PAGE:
Music certainly plays an important part in explaining the popularity of the South African radio series of The Avengers. Here we take a look and a listen! Let's start off with an example clip, from All Done By Mirrors... Just click the bowler to play the audio file...

 
All Done By Mirrors
Episode Six

 The Springbok Radio Gong

Springbok Radio used the distinctive sound of a gong between programmes – quite a clever, innocent form of mental conditioning for their listenership, making them turn their attention to the radio! The gong was struck live by the announcers and this accounts for the variations in the sound of the gong from one episode to another. The gong would have been heard at the start of every episode of The Avengers on Springbok Radio – and many of the surviving radio recordings include them.

 
The Springbok Gong

 Regular Music

After the opening narration and 'teaser' scene, Laurie Johnson's catchy Emma Peel era version of 'The Avengers Theme' accompanies the voiceover announcement, "The Avengers. John Steed and Emma Peel – The Avengers".


The Avengers Theme

In the original transmissions, 'The Avengers Theme' lead into the programme's first commercial break. After the advertisements, listeners would be welcomed back to The Avengers by the lively opening of the 2nd movement of Laurie Johnson's 'Symphony (Synthesis)', which underscored the episode number announcement – "Episode ... of this story..."


Symphony (Synthesis)
2nd Movement
(Con Moto)

As each night's episode drew to a close, one of two variations from Laurie Johnson's 'Symphony (Synthesis)' would play out from the end of the action and lead into the programme's second and final commercial break. These variations were either the short drum roll and cymbal at the end of the 4th Movement of the piece or the longer, more atmospheric climax to the 5th Movement with trumpet. These would be used both for dramatic effect and timing reasons.


Symphony (Synthesis)
4th Movement
(Allegro)


Symphony (Synthesis)
5th Movement
(Finale)

One exception to this rule can be heard at the end of Episode Six of The Quick-Quick-Slow Death, which has a sound effect of a crowd as the playout leading into the commercial break. The same Avengers theme then follows the advertisements with the reminder "The Avengers. Listen every evening, Monday to Friday, to John Steed and Emma Peel – The Avengers... Brought to you by the makers of Cold Water Omo," and the once-weekly announcement of central cast (Donald Monat as John Steed and Diane Appleby as Emma Peel) and the adaptor/director and producer.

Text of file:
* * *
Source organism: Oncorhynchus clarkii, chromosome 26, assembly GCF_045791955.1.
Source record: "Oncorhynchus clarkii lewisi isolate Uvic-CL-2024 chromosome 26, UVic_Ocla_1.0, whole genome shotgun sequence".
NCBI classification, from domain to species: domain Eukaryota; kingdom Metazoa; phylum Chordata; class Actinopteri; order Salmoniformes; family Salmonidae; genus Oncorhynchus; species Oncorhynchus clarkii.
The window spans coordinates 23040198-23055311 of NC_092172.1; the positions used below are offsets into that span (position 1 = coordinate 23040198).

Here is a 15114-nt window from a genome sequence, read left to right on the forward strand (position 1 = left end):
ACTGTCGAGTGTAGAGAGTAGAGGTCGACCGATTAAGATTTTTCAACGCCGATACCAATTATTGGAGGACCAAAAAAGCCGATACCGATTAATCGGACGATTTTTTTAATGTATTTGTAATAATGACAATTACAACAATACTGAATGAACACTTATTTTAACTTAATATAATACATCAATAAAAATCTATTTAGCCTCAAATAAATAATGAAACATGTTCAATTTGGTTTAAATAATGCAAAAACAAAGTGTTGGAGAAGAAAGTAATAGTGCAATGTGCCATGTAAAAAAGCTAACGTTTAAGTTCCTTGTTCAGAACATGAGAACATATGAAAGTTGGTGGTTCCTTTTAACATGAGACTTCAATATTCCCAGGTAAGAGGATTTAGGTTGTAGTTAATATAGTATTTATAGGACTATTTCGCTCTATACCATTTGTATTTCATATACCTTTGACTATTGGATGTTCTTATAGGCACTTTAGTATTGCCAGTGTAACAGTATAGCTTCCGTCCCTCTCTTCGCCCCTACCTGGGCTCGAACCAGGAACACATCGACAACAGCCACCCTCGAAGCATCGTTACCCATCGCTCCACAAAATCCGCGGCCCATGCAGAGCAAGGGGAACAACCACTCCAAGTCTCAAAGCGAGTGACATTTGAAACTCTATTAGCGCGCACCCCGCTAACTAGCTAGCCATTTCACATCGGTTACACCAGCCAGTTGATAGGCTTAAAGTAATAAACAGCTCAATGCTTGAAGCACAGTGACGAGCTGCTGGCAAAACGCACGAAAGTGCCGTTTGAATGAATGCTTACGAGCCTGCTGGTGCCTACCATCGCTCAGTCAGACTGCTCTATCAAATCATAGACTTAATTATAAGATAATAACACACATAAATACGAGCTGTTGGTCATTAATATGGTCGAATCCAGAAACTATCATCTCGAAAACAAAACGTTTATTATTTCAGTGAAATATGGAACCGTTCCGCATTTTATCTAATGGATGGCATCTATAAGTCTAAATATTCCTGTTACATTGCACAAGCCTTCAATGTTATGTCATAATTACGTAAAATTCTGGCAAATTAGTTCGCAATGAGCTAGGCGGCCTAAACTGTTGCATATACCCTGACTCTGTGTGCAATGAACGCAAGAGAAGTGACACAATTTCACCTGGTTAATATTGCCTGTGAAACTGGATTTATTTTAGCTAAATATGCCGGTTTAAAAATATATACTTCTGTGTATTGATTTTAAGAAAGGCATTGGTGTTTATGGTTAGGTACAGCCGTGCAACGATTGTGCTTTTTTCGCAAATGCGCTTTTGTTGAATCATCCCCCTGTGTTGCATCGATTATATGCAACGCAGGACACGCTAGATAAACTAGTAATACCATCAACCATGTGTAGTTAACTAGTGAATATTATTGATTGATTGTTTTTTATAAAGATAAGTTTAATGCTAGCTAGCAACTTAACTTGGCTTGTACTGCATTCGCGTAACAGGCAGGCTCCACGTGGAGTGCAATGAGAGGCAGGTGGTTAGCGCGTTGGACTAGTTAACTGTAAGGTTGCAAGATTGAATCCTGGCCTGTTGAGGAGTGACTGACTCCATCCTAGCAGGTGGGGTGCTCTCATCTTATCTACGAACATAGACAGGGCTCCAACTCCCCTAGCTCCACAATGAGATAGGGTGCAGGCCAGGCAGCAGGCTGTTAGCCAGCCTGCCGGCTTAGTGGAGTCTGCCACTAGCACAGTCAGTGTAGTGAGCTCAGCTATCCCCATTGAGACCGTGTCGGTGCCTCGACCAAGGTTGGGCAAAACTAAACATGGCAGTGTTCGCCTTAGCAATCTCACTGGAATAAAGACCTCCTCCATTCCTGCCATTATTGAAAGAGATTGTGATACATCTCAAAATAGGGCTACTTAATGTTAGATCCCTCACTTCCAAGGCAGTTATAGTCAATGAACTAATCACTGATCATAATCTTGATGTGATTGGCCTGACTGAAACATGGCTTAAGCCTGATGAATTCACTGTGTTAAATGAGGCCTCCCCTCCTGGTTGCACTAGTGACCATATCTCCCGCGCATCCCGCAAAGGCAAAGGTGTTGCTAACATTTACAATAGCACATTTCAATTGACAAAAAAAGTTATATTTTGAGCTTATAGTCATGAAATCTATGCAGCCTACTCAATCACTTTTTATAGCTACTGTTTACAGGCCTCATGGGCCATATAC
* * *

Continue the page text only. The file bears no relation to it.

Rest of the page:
Alternate Playout, Commercials and
Closing Theme with Announcement

 Title Tunes

Following the episode number announcement, each serial has its own signature tune, a sort of Title Tune, which plays as the serial name is distinctly mentioned. The tunes range from the catchy ditty for Love All, through all kinds of instrumentals to the distinctly unmusical sounds used for Get-A-Way! These title tunes often continue for a short while, giving a musical backing to the lively narration by Hugh Rouse.

Serial Title Play
Title Tune
Track Title and Other Details
The Fantasy Game –
The Quick-Quick-Slow Death –
Love All 'Old Fashioned' – Eric Siday
LP Version
Get-A-Way! –
A Deadly Gift –
The Super Secret Cypher Snatch 'Helicopter Eyeview' – Eric Siday
LP Version
Dial A Deadly Number –
Not To Be Sneezed At –
Who Shot Poor George Oblique Stroke XR40? 'Symphony (Synthesis) – 2nd Movement (Con Moto)' – Laurie Johnson
A Grave Charge –
All Done By Mirrors –
The Morning After –
The Joker –
Straight From The Shoulder This theme appears to be a variation on 'Take Five' by the Dave Brubeck Quartet
Stop Me If You've Heard This –
From Venus With Love –
A Case Of Interrogation –
Too Many Oles –
Train Of Events –
Escape In Time (Remake) –

 Incidental Music

Donald Monat said in an interview for this website in 2000: "Incidental music would almost certainly have come from library material. Each producer had his or her own favourite libraries of theme and background music..."

It's hardly surprising that other excerpts from 'Symphony (Synthesis)' are used as incidental music, as in Who Shot Poor George Oblique Stroke XR40? (Episode Five) where the opening of the Fourth Movement (Allegro) is employed. It is a very atmospheric piece that has garnered critical acclaim.


Who Shot Poor George Oblique Stroke XR40?
Episode Five
Symphony (Synthesis) – 4th Movement (Allegro)